Offshore company – definition and meaning

An offshore company is one that you incorporate or register in another country, i.e., outside where its principle investors live. It is also an offshore company if you register it outside where its main operations and offices are. In other words, if its investors and headquarters are in Country A, but you registered it in Country B.

The term ‘offshore corporation‘ means the same as ‘offshore company.’ The word ‘offshore‘ in business means ‘in another country.’ For example, an offshore fund is a fund that exists abroad. Offshore manufacturing means relocating a factory abroad, and importing the finished goods. In other words, making the products abroad and selling them in the home market.

An offshore corporation might engage in offshoring business services or manufacturing.

Offshore manufacturing occurs when a company manufactures products in a country where raw materials or labor are cheaper. The company then imports the goods it makes into its home country.

Less frequently, the term ‘offshore company’ may refer to a firm with offshore oil and gas operations.

Offshore company and corporate tax

When people register a company in a tax haven, they aim to pay less tax.

A tax haven is a country, territory, or part of a country that offers extremely favorable tax rates. In fact, some of them have a zero tax rate.

Examples of tax havens include the British Virgin Islands, Bermuda, Gibraltar, and the Cayman Islands.

Small intermediate countries such as Singapore and Hong Kong are also popular places to register an offshore company.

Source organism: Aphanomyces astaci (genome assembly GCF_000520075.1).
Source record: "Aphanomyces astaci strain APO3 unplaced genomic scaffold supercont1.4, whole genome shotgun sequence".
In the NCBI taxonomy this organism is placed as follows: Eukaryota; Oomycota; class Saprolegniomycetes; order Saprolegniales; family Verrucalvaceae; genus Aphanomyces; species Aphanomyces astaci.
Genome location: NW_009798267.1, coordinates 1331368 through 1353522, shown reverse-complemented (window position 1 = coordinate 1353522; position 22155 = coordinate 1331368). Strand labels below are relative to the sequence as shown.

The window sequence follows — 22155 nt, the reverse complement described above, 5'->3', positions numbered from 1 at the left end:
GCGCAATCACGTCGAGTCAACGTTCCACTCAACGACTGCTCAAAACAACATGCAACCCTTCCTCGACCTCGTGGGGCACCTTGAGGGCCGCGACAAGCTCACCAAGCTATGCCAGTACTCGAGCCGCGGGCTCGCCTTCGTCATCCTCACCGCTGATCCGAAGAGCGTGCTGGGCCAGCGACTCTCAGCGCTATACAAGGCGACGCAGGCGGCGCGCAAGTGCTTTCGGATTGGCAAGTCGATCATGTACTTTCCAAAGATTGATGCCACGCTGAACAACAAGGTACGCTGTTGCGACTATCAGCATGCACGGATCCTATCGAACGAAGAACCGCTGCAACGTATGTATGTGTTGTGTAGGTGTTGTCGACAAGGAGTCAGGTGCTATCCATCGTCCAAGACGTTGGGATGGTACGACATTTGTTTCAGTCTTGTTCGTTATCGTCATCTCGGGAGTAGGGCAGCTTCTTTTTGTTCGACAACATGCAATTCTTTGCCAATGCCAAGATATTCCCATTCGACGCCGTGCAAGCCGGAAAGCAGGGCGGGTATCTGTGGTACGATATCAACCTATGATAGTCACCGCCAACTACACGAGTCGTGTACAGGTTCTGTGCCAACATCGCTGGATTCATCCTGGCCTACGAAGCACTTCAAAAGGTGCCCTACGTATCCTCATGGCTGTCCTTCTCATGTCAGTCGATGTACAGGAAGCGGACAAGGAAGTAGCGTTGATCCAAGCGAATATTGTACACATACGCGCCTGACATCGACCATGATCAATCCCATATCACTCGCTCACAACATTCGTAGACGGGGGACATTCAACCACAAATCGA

Offshore company - definition and example
There are many advantages to having an offshore company. However, bear in mind that some tax havens are politically unstable.

There are also some advanced economies with large markets and significantly lower corporate tax rates than their competitors. In the United Kingdom, for example, corporate tax is only 21%, compared to 38% in the United States.

For the past ten years, American companies have tried to acquire British firms because of the tax benefits. After buying a British company, they move their headquarters to the UK.

Features of an offshore company

There are many different types of offshore companies. In fact, not everybody sets up an offshore company for the same reason. However, they all share the following core features:

– They do not pay corporate tax in their home jurisdiction.

– People set them up with ‘business flexibility’ in mind.

– Corporate rules and regulations are usually less stringent than in the country where they are active.

– It is difficult to get information about them. Information regarding the company’s set up, structure, activities, and behavior is not available to the public.

In the Cayman Islands, for example, there is virtually no information available to the public. However, in Hong Kong and Singapore, law enforcement authorities have access to much more data.

While some offshore companies are legitimate and beneficial, many are not. In fact, some are even criminal and harmful.

According to press sources, people use them to launder money, evade taxes, and commit fraud and white-collar crime. White collar refers to a type of job in which the worker does non-manual work, i.e., office work.

Therefore, white-collar criminals commit their crime from behind a desk or via a computer.

According to

“An Offshore Company refers a corporation, LLC or similar class of entity formed in a foreign country to that of the principals of the organization or one that can only operate outside of its country of formation.”

Many tax havens encourage people to open a company. However, the business cannot operate within its borders.

For example, explains:

“An offshore company filed in the Caribbean island of Nevis can hold a bank account in that country, but it cannot operate a business within the country.”

Video – Setting up an offshore shell company

This CNN Money video explains what an offshore shell company is and how people set them up. A shell company is a company with no business activity, no employees, and no offices. People set them up either to do business later, sell it, or to avoid paying taxes.